Your bones are in a constant state of flux as they lose and gain cells to strengthen and protect your body. This process (called remodeling) repairs older bones with new bone material.
As you age, you can lose more bone cells than you add. This means weaker, less dense bones that put you at a higher risk for breaks. But the good news is that your doctor can get a glimpse into your bone health with a simple bone density (DXA) scan.
What Is a DXA Scan?
Dual-energy X-ray absorptiometry (DXA or DEXA) is the most accurate way to diagnose osteoporosis and assess your risk of developing fractures. This test is noninvasive and takes only 10 to 20 minutes.
The scan focuses on your lower spine and hip since people with osteoporosis have a greater risk of breaking these bones, and because the condition of these bones can also predict the likelihood of future bone breaks.
How Is Bone Density Calculated?
A radiologist will use the data from the exam to determine your risk for osteopenia (less severe bone loss) or osteoporosis. Each patient receives a:
- T score, which compares your bone mineral density to that of a healthy 30 year old of the same gender
- Z score, which shows the amount of bone you have compared with other people of your same age, size and gender
The lower your T- and Z-scores, the lower your bone density.
Doctors will also use other means for determining whether you have osteoporosis, including review of your medical history, a physical exam and lab work.
Who Should Have a Bone Density Scan?
The National Osteoporosis Foundation recommends bone scans for:
- Women or men who break a bone after age 50
- Women age 65 or older
- Women of menopausal or post-menopausal age with risk factors
- Men age 50-69 with risk factors or those 70 or older
Your doctor may also order a bone density test if you have:
- A break or bone loss in your spine
- Height loss of 1/2 inch or more in a year
- Total height loss of 1 1/2 inches from your original height
How Can I Strengthen My Bones?
Girls reach about 90 percent of peak bone mass by the time they’re age 19. For boys, it’s age 20. So, it’s important to note that you can best keep your bones healthy by starting young. But no matter your age, you can increase your bone strength by taking these steps:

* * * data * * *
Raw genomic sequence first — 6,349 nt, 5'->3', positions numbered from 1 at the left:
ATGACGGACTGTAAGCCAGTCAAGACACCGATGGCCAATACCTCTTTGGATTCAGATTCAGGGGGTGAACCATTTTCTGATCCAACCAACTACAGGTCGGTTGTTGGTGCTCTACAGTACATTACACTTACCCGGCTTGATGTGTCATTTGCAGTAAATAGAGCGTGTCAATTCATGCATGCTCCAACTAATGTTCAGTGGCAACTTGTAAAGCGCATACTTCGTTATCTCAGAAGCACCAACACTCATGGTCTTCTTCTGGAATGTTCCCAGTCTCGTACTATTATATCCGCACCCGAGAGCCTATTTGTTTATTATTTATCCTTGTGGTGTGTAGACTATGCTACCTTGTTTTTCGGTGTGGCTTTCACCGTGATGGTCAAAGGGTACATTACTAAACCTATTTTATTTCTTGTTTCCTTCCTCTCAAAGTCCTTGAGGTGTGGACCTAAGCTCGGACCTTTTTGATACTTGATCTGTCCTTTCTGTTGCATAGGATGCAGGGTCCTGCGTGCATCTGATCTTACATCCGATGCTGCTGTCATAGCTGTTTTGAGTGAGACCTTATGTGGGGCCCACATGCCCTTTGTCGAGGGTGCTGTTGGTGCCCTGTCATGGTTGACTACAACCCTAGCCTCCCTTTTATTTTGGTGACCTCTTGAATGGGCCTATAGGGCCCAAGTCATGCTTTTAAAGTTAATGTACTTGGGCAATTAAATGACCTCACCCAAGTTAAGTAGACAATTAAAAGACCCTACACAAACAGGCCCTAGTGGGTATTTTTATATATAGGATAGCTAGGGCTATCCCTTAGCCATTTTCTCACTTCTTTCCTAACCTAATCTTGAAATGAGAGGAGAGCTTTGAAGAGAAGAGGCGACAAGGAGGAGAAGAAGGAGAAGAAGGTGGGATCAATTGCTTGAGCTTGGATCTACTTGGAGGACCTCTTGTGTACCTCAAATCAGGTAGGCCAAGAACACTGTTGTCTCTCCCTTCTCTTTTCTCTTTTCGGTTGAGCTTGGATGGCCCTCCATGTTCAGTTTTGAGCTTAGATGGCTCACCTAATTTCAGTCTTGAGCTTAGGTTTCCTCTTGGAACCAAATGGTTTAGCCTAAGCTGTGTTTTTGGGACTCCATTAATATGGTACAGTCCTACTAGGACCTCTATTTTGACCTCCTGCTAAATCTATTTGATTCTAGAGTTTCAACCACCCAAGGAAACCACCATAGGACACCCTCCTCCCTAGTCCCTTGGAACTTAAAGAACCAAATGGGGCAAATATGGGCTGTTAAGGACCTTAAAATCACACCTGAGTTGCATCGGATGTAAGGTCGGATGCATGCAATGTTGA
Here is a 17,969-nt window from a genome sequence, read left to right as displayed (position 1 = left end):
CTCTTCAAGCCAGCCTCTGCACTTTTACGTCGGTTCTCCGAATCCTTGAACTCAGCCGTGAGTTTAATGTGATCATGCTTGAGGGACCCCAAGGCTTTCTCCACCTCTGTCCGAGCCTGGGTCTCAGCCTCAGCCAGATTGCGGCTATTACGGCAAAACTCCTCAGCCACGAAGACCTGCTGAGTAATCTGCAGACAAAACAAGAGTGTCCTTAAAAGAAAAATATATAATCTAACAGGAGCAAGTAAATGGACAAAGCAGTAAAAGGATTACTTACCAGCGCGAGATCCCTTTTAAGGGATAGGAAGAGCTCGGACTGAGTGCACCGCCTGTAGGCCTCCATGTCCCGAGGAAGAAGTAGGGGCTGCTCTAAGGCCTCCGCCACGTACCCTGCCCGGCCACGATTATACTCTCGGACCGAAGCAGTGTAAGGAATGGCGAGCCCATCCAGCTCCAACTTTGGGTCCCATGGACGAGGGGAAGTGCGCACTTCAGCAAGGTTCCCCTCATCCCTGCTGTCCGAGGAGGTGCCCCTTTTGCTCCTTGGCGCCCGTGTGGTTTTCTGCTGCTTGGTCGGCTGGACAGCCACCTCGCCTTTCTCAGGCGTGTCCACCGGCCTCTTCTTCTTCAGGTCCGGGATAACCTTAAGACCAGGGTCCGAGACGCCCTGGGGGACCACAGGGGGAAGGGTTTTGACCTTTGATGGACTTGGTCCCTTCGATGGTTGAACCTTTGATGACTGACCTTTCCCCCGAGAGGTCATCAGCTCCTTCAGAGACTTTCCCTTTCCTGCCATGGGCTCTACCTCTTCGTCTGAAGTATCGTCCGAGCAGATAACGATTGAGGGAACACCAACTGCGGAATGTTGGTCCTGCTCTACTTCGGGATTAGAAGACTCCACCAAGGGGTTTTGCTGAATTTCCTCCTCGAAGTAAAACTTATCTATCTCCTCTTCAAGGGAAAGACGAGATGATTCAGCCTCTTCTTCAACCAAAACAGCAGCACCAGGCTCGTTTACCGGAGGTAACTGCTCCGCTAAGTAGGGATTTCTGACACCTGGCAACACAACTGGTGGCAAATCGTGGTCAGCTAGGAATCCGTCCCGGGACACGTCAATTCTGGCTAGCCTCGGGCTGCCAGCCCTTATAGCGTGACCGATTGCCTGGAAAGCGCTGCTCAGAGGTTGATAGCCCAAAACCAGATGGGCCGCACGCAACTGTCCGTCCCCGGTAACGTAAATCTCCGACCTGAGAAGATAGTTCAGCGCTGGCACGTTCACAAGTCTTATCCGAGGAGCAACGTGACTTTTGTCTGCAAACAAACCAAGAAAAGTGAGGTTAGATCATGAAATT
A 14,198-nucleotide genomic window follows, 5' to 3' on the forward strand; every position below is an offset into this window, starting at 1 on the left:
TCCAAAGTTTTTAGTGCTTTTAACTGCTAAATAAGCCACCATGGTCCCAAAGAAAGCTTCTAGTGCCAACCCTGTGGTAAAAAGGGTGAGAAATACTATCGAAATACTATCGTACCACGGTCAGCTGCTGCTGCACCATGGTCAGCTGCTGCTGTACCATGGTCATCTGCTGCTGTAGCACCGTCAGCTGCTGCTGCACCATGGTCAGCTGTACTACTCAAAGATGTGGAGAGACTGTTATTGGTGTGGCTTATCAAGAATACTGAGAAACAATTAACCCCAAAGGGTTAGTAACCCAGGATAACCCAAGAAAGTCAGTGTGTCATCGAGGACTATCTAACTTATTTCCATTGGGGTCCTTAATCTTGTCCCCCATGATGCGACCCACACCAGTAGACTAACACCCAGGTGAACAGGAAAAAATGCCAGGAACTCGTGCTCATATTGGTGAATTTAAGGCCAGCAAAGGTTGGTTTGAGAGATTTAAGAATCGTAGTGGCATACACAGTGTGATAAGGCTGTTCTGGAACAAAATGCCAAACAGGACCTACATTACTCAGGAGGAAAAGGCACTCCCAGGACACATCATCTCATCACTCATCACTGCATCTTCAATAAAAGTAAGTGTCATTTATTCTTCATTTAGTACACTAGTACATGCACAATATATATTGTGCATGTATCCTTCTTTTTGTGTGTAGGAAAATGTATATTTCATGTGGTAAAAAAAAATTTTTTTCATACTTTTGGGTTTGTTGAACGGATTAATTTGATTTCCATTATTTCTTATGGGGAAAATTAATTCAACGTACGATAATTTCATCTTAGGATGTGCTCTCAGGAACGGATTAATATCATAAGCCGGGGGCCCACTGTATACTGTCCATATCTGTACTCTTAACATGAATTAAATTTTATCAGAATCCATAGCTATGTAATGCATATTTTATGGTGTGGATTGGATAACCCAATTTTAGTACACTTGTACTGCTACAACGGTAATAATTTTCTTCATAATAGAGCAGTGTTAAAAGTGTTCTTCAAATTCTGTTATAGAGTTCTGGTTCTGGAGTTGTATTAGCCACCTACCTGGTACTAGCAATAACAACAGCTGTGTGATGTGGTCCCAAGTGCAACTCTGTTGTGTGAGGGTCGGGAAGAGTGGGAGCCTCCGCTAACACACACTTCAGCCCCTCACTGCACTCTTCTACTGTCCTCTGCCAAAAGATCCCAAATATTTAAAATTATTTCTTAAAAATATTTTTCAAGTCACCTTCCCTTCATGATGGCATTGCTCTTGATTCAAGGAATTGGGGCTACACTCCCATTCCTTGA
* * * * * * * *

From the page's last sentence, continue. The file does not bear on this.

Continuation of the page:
Add Weight-Bearing and Resistance Exercises to Your Workout
Weight-bearing exercises — which include walking, hiking, jogging, climbing stairs, playing tennis and dancing– cam stimulate cell growth in your bones. And resistance exercises – such as lifting weights – can further strengthen them.
Both types of activities also build muscle. Strong muscles support your bones more effectively and help reduce your risk of falls.
Concentrate on Calcium
The body absorbs calcium from foods or supplements. Sources of calcium include dairy products, salmon, dark leafy greens, beans and soy foods.
Women age 19 to 50 need about 1,000 milligrams of calcium per day. Women over 50 should aim for 1,200 milligrams a day.
Men under age 71 need 1,000 mg of calcium every day, while men 71 and older need a total of 1,200 mg daily.
Cut Back on Caffeine and Salt
Caffeine and salt both cause your body to lose calcium more rapidly, and can contribute to bone loss over time.
Eat Your Veggies
Dark leafy greens — such as collards, kale, spinach and bok choy — are sources of calcium, magnesium, potassium and vitamin K.
Get Enough Vitamin D
Vitamin D is essential because it absorbs calcium. Sources of vitamin D include the sun and certain foods, such as fatty fish, beef liver, egg and fortified foods.
Smoking causes you to produce excess proteins that contribute to bone loss.
Work Closely With Your Primary Care Physician
It’s always best to see your primary care physician regularly (once per year at the very least) to personalize a health plan for your unique needs. Working together, you can develop strategies for improving your whole health, discuss any health changes and stay on stop of important screenings and vaccinations (like a DXA scan) when it’s time.
Learn more about AdventHealth imaging locations in your area.